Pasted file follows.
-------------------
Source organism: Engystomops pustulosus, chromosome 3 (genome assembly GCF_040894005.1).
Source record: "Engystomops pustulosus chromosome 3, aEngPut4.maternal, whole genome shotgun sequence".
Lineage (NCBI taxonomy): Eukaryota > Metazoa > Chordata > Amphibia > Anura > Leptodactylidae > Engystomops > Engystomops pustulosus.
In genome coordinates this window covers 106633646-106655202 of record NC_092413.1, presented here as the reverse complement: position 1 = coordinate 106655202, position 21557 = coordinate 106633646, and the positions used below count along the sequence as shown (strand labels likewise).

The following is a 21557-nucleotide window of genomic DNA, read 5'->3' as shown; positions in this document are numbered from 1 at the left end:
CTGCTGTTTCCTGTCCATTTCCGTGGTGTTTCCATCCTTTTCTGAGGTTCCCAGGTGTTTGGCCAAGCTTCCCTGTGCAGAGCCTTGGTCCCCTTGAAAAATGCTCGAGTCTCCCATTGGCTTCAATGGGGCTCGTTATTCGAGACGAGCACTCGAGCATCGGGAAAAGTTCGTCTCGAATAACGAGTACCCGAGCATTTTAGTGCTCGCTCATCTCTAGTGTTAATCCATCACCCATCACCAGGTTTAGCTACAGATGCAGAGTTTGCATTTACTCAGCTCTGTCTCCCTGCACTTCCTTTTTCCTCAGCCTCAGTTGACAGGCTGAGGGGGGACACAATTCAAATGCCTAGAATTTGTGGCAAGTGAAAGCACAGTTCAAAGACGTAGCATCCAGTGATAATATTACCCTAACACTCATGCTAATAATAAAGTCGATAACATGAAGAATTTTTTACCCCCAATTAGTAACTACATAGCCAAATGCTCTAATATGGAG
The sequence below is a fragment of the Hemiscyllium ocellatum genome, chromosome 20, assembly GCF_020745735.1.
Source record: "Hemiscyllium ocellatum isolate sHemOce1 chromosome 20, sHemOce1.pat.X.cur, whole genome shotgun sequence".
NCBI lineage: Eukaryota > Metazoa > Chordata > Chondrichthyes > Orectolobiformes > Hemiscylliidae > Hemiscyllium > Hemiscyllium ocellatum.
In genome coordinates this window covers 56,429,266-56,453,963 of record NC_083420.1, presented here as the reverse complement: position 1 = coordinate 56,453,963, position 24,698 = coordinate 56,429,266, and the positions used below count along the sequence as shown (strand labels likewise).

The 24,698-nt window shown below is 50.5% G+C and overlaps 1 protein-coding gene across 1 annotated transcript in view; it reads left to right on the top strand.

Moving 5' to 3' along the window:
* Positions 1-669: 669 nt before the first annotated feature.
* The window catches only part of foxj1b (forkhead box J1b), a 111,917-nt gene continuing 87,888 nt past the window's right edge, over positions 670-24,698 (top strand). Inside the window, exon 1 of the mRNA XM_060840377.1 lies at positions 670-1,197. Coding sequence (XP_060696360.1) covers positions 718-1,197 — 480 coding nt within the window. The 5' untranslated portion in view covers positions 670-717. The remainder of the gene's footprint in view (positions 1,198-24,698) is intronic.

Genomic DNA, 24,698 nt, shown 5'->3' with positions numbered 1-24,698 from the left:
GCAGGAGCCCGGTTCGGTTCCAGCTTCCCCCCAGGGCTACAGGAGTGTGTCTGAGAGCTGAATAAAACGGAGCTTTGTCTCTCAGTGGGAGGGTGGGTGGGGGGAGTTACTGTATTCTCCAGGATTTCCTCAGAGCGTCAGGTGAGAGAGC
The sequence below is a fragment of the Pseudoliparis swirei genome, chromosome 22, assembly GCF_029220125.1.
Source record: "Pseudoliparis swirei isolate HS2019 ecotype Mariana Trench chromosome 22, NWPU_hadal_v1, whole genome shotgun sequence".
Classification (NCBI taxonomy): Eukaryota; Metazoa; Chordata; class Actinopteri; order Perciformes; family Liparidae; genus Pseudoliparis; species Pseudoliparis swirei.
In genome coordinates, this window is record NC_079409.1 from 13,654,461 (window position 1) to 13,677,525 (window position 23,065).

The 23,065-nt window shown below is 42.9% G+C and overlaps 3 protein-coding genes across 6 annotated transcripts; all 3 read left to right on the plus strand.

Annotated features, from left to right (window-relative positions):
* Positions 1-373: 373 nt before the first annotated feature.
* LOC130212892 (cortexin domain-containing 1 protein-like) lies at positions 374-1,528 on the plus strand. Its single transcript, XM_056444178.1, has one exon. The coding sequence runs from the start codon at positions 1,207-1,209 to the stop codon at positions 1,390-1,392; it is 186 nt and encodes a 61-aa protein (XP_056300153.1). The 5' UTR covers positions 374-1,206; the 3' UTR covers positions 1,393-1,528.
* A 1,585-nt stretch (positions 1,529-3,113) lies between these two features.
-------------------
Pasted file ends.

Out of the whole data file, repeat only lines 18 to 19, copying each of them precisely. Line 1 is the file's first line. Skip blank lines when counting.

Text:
Source record: "Pseudoliparis swirei isolate HS2019 ecotype Mariana Trench chromosome 22, NWPU_hadal_v1, whole genome shotgun sequence".
Classification (NCBI taxonomy): Eukaryota; Metazoa; Chordata; class Actinopteri; order Perciformes; family Liparidae; genus Pseudoliparis; species Pseudoliparis swirei.